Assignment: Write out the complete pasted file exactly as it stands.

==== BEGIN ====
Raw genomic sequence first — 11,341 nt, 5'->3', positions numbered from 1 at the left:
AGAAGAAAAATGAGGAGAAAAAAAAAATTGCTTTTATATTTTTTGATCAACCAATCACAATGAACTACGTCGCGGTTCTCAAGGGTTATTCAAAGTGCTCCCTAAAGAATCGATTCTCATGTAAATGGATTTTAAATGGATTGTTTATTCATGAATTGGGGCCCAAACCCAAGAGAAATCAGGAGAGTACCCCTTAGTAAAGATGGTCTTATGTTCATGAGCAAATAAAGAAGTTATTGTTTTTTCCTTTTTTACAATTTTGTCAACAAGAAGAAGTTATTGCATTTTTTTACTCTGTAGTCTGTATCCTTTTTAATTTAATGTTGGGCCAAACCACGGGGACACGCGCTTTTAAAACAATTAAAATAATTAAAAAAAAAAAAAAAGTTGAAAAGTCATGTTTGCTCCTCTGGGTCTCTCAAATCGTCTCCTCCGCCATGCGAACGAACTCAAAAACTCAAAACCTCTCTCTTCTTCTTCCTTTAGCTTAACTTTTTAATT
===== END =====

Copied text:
Raw genomic sequence first — 11,341 nt, 5'->3', positions numbered from 1 at the left:
AGAAGAAAAATGAGGAGAAAAAAAAAATTGCTTTTATATTTTTTGATCAACCAATCACAATGAACTACGTCGCGGTTCTCAAGGGTTATTCAAAGTGCTCCCTAAAGAATCGATTCTCATGTAAATGGATTTTAAATGGATTGTTTATTCATGAATTGGGGCCCAAACCCAAGAGAAATCAGGAGAGTACCCCTTAGTAAAGATGGTCTTATGTTCATGAGCAAATAAAGAAGTTATTGTTTTTTCCTTTTTTACAATTTTGTCAACAAGAAGAAGTTATTGCATTTTTTTACTCTGTAGTCTGTATCCTTTTTAATTTAATGTTGGGCCAAACCACGGGGACACGCGCTTTTAAAACAATTAAAATAATTAAAAAAAAAAAAAAAGTTGAAAAGTCATGTTTGCTCCTCTGGGTCTCTCAAATCGTCTCCTCCGCCATGCGAACGAACTCAAAAACTCAAAACCTCTCTCTTCTTCTTCCTTTAGCTTAACTTTTTAATT